So, it isn't -- it -- this isn't about, the president's in a good mood and he's bouncing around, because he went to Iraq, and he came back, and he likes the people he met there. This is about the fact that we are losing lives. We are losing limbs. We are losing reputation. We are losing readiness. And we're losing dollars in a war that sees no end.

BLITZER: All right.

PELOSI: You talk about the mission. What is the mission?

BLITZER: Let me move on, because we don't have a lot of time, and talk about Congressman William Jefferson.

He's being investigated right now. He's not been charged with anything, has not been indicted. You want him to step down as a member...


BLITZER: ... of the House Ways and Means Committee.

Representative Mel Watt, the chairman of the Congressional Black Caucus, says, this is the totally unfair for you to be making this demand of Congressman Jefferson. He says that, "If the only person you have applied it to is a black member of Congress, then our community will legitimately ask, what in the world are you all doing?" -- strong words, suggesting there's a double standard for a black member, a black Democrat, in the House of Representatives, as opposed to white members.

PELOSI: Well, I will tell you this.

I have been critical of Republicans that -- I have talked about their culture of corruption, incompetence, and cronyism. And if they're -- and if I have criticized the Republicans, I certainly am not going to tolerate corruption in our own caucus.

Whether Mr. Jefferson were black or if he's white, the facts are that I believe he has brought dishonor to the House, and he should step aside from his position on the Ways and Means Committee.

BLITZER: Isn't he innocent until he's proven guilty?

PELOSI: That's ...


BLITZER: He hasn't even been charged with anything yet.

PELOSI: No, no, no, no. You're talking about a -- the court of law. I'm talking about a higher ethical standard.

And that's -- there are two different things. We -- I believe that members of Congress should be held to a higher standard and a higher ethical standard. And I apply that to all members of our caucus, respecting the magnificent diversity of our caucus.

But, yes, we are high -- having a higher standard now. And any member of Congress who has $90,000 in his freezer can be sure that he's going to hear from me that he or she should step aside.

BLITZER: Nancy Pelosi is the Democratic leader in the House of Representatives.

You would like to become the speaker of the House, I assume.

PELOSI: I would like the Democrats to be in the majority, so we can take the country in a new direction, away from the wrong direction.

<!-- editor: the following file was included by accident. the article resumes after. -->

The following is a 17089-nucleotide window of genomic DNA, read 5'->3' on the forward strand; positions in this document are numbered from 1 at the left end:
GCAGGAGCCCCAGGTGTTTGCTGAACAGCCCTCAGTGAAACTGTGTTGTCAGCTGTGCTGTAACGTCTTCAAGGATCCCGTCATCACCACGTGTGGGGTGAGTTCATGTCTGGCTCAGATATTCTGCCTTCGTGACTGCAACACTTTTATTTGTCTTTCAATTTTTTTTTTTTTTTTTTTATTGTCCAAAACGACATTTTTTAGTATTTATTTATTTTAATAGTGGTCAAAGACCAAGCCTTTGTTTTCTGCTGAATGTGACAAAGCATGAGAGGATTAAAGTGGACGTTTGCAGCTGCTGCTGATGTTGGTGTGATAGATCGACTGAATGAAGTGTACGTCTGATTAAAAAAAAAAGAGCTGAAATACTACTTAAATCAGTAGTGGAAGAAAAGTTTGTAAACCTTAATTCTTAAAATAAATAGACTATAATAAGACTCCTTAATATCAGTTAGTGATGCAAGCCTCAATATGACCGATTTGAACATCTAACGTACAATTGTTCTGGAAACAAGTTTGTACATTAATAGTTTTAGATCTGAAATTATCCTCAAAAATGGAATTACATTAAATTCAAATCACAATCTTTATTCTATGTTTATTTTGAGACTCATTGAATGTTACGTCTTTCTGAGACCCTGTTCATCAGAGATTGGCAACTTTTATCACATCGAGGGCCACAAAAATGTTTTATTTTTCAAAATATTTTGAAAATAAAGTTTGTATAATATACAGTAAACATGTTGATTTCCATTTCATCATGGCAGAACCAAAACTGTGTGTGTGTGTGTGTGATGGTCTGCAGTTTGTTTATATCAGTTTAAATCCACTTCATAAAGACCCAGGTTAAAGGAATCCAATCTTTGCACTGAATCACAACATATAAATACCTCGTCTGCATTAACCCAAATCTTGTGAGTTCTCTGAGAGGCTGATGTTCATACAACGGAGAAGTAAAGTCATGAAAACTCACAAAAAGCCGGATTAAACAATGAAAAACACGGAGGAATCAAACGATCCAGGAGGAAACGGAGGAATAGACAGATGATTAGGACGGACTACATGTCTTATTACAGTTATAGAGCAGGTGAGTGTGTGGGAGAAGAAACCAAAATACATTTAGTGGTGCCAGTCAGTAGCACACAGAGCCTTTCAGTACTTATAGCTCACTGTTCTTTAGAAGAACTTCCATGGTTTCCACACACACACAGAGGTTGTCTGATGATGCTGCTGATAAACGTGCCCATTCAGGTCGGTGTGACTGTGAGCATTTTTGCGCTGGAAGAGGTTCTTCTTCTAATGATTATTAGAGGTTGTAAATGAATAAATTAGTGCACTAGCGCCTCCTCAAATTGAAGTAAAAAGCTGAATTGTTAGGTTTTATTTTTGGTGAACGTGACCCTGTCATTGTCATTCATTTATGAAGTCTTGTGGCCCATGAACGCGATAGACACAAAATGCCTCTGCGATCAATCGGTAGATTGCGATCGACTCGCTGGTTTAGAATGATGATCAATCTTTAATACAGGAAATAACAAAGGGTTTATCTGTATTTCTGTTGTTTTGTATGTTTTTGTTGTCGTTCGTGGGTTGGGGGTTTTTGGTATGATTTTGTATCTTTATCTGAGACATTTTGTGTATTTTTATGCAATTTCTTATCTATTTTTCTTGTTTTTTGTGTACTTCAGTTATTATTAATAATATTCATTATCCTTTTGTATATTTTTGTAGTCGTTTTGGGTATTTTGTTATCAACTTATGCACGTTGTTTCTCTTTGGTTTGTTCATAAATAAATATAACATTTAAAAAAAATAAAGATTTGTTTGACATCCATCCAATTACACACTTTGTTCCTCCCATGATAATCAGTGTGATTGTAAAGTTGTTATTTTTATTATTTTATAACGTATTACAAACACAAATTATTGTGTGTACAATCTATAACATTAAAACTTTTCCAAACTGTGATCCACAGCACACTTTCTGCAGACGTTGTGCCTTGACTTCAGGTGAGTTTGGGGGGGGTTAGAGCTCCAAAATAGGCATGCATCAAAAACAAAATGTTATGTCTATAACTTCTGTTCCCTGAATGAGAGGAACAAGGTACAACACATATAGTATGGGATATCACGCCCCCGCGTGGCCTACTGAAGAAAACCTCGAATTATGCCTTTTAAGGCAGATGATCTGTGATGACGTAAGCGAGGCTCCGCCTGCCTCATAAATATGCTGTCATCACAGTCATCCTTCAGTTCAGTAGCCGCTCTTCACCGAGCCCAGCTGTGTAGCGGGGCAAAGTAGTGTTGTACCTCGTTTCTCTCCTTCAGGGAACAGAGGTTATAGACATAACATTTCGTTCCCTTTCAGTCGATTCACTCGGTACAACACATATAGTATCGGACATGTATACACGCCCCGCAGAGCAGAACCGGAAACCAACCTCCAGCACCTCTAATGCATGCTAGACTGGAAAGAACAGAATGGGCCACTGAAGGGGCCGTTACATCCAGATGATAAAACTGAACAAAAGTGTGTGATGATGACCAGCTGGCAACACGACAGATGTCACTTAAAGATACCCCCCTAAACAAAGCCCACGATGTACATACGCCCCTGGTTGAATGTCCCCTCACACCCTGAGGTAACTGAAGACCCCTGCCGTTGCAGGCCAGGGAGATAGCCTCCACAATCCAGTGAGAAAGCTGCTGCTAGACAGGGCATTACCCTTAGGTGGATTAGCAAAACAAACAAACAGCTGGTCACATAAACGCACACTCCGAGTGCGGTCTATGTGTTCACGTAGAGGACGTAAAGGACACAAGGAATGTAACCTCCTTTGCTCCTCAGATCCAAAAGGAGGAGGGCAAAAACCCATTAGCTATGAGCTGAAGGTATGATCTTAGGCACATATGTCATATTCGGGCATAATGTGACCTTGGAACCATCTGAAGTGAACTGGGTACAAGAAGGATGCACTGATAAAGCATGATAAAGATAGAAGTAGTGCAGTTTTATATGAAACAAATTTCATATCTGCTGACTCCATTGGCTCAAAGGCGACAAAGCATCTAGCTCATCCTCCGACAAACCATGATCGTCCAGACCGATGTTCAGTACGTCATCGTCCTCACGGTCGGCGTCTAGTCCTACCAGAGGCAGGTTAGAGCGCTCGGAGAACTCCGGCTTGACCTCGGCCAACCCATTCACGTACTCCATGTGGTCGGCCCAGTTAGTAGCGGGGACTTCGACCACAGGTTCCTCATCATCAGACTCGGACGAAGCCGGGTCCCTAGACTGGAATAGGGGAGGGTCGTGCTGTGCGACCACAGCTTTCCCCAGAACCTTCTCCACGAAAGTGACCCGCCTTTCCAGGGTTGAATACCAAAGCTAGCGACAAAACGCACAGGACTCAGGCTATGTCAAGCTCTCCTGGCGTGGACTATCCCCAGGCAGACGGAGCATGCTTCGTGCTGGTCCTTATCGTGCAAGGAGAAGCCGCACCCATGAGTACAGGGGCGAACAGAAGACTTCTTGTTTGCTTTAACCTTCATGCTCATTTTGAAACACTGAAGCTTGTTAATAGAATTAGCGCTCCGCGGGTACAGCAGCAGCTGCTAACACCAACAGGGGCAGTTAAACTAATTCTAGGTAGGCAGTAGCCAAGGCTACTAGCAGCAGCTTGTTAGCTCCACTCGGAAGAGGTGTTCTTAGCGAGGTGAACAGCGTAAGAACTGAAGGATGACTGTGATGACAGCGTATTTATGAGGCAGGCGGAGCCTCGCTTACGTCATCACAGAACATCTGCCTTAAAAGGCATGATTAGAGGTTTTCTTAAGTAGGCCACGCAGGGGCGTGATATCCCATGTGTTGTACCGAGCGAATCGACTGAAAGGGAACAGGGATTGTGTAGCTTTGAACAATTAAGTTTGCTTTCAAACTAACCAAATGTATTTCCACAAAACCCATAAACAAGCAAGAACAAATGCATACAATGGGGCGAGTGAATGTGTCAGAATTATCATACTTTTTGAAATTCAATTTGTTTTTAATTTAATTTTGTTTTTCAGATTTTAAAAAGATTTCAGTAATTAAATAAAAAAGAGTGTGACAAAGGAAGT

The American people -- Democrats, Republicans and independents -- say the country is going in the wrong direction. We have a new direction. And, if we are elected, we have an agenda to -- to take it there.

BLITZER: We are grateful to you for coming into THE SITUATION ROOM.

PELOSI: My pleasure.

BLITZER: We will do this again. Thank you very much.

PELOSI: I look forward to it. Thank you.


BLITZER: And Congressman Hoyer's office called us to clarify exactly what he's now saying on a withdrawal of U.S. troops from Iraq. The House minority whip tells CNN -- let me quite precisely -- "Democrats are in agreement that 2006 needs to be a year of transition in Iraq, as we stated in our real security agenda."

Up ahead, tonight, imagine picking up the phone, hearing a strange voice on the line, then finding out it's Cher. That's what's been happening lately over at CSPAN. We're going to tell you what's going on.

And how would you like to buy a gallon of gas for $1.99 all year long. Stay with us. You're in THE SITUATION ROOM.


BLITZER: Zain Verjee joining us once again from the CNN center with a closer look at some other headlines.

VERJEE: Hi, Wolf. There's outrage on Capitol Hill over a new audit of FEMA's Katrina relief work. It found the agency may have been defrauded out of more than $1 billion. FEMA officials say that their systems were simply overwhelmed. One lawmaker calls it an affront to the American taxpayer.

An update on the condition of Pittsburgh Steelers quarterback, Ben Roethilsberger. Doctors say that he's awake and alert. He has his family around him. Additional tests show that no brain injuries have occurred from Monday's motorcycle crash. Roethlisberger did break his jaw, his nose and some other bones in his face. He underwent seven hours of surgery. Police say he wasn't wearing a helmet.

Senator Joseph Lieberman is calling for a probe into allegations that the Bush administration is suppressing some scientific work on climate change. He cites what he calls credible reports that four government agencies had their work on global warming suppressed. The administration's top science officer says that he found no basis to support those concerns. Wolf?

BLITZER: Zain, thank you. What if for one full year you were guaranteed not to pay more than $1.99 for a gallon of gas? General Motors is getting a lot of flak for offering just such a program. Let's learn why. Jacki Schechner joining us.